InterDigital inks licensing deals, raises share buybacks
WILMINGTON – InterDigital, the mobile and video technology research and development company, signed two technology licensing deals and agreed to arbitration on a third to start the new year.
The 50-year-old public company headquartered in the Wilmington suburbs has developed the video coding and cellular network that underpins much of the world’s modern technology, from TVs to smartphones to computers.
On Jan. 1, it announced new licensing deals with electronics giants LG and Panasonic.
For the South Korean LG, the deal included HEVC (high-efficiency video coding) and VVC (versatile video coding) patent license agreements that apply to a range of LG products such as TVs and PCs. The terms of the deal were not disclosed.
“I am very pleased that LG Electronics, one of the leading manufacturers of consumer electronics products, has taken a license to InterDigital´s video coding portfolio and I look forward to a continued, mutually beneficial business relationship with the company,” said Eeva Hakoranta, chief licensing officer for InterDigital, in a statement.
For the Japanese Panasonic, the deal included HEVC and digital TV patents, the latter of which Interdigital developed in partnership with Sony. The terms of that deal, which applies to Panasonic TVs, likewise were not disclosed.
Meanwhile, InterDigital announced that it had agreed to enter binding arbitration on a contract renewal for its patent licenses with Korean electronics giant Samsung. Its prior licensing agreement expired on Dec. 31, 2022, and a panel of arbitrators will decide the royalties to be paid for a new term. It is reportedly rare for electronics makers and holders of so-called “standard essential patents” to reach a point of arbitration.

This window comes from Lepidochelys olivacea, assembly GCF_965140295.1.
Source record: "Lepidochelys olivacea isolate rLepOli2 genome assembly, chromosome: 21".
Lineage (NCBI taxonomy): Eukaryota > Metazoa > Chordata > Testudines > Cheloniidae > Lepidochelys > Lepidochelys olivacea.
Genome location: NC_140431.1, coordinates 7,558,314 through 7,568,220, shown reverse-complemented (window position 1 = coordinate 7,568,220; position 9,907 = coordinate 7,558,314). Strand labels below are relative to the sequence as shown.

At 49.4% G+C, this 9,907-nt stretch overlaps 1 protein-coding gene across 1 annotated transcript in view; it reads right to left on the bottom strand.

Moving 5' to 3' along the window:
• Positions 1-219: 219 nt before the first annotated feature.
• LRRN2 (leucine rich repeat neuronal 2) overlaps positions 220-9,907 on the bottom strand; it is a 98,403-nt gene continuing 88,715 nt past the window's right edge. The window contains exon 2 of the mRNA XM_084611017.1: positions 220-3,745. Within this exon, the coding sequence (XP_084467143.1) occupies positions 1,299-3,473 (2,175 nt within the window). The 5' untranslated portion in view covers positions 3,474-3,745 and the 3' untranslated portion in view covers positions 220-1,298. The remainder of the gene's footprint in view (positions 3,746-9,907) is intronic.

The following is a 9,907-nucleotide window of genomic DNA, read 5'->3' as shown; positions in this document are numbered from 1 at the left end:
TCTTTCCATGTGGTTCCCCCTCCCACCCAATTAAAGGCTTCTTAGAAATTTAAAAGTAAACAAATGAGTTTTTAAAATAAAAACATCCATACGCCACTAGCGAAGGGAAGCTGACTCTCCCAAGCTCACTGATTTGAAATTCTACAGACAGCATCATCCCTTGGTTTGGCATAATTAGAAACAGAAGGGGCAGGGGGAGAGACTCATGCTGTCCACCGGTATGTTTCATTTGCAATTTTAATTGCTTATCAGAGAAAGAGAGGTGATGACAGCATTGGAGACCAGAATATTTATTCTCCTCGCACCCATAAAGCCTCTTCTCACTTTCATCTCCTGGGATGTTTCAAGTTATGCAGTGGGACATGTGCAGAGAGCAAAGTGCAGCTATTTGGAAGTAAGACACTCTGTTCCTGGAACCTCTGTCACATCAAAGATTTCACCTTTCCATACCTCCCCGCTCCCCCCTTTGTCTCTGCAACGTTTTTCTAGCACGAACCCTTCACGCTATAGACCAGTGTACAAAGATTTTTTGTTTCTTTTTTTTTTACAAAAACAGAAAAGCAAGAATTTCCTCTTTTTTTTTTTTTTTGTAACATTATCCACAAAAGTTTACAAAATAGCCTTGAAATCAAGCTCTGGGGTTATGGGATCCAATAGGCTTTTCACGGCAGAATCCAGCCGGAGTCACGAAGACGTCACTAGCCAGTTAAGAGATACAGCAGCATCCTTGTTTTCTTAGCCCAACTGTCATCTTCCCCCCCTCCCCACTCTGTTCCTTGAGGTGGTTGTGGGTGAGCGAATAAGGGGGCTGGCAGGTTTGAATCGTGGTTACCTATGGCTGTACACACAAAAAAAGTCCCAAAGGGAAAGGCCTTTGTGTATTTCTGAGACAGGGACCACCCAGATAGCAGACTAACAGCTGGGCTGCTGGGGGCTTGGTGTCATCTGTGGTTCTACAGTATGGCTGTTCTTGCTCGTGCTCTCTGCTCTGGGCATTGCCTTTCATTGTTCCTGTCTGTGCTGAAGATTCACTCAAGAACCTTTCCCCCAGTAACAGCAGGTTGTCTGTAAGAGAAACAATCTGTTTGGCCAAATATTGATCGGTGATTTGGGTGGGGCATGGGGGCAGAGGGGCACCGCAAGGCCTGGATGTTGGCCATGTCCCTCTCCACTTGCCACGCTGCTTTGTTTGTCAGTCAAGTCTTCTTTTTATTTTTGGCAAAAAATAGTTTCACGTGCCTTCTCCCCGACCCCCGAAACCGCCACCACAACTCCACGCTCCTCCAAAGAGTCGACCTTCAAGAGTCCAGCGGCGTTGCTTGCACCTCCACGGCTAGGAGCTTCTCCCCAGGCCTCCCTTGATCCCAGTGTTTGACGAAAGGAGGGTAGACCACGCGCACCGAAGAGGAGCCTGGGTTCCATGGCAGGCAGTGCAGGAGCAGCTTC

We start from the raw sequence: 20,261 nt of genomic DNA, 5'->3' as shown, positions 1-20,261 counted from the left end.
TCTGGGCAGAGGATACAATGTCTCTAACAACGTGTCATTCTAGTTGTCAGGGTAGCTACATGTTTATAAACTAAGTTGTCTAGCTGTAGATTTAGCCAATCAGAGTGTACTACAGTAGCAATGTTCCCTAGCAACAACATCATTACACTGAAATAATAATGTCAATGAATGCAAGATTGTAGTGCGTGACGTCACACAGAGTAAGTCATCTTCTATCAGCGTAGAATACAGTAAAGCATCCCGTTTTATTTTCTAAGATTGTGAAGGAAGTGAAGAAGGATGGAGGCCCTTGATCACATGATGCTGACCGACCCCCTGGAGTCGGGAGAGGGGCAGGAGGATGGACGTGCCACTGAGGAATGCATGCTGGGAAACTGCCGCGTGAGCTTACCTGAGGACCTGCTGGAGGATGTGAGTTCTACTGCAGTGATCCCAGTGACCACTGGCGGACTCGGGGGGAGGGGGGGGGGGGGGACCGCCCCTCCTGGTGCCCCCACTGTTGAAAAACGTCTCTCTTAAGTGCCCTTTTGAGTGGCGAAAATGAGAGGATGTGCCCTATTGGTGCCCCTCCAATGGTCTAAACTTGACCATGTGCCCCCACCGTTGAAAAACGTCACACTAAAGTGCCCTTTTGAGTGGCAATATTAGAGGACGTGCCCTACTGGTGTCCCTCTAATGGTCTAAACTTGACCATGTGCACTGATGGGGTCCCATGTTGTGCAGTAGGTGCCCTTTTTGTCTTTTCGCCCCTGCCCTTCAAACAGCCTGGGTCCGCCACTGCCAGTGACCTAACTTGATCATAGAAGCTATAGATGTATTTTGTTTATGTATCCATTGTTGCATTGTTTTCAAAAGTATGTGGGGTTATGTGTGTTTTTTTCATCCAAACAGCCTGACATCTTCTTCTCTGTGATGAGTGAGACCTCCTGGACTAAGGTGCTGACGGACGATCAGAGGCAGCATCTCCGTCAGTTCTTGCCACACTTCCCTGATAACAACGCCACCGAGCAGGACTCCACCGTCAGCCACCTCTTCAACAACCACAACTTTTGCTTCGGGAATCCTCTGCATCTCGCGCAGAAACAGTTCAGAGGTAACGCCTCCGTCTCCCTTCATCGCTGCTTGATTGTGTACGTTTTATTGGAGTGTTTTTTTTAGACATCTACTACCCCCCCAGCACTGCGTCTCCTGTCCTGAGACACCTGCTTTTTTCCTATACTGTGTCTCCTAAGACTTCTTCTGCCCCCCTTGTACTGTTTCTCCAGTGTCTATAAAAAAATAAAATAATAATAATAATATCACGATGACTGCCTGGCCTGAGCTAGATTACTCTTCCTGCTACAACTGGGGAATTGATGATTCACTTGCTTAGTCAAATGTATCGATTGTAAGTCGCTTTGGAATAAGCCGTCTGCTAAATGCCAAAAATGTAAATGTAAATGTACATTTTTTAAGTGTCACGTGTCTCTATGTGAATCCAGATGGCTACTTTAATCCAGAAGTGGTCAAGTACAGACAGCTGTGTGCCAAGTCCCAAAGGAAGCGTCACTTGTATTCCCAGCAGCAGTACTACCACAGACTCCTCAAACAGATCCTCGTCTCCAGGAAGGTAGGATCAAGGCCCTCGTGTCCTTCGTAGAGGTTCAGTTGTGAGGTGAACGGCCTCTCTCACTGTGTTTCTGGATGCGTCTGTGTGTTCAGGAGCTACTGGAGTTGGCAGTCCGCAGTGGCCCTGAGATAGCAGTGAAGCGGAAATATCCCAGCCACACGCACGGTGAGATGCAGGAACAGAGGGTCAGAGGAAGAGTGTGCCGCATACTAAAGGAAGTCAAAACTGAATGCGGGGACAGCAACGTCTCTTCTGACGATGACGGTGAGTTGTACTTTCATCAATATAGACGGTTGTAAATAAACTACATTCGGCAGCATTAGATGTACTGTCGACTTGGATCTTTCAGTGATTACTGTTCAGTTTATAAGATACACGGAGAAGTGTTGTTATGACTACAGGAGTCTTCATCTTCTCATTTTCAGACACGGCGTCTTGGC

“While we always prefer to conclude our license agreements through amicable good faith negotiation, independent binding arbitration provides an effective mechanism for resolving licensing disputes,” said Liren Chen, CEO and president of InterDigital, in a statement. “I welcome Samsung’s willingness to enter into a new license with us and their commitment to work through the remaining issues in arbitration.”
As InterDigital secured future licensing commitments, its board also turned to reward shareholders, increasing its stock buyback capacity by $333 million to a total of $400 million.
Its share value rose about 14% to open at $56.71 per share Wednesday after news of the licenses and buybacks were announced. Wiping a significant number of shares off the books could help value that is down nearly 22% year-over-year, although that decline is less than the technology sector average of about 33% due in part to the strength of InterDigital’s patent licensing program.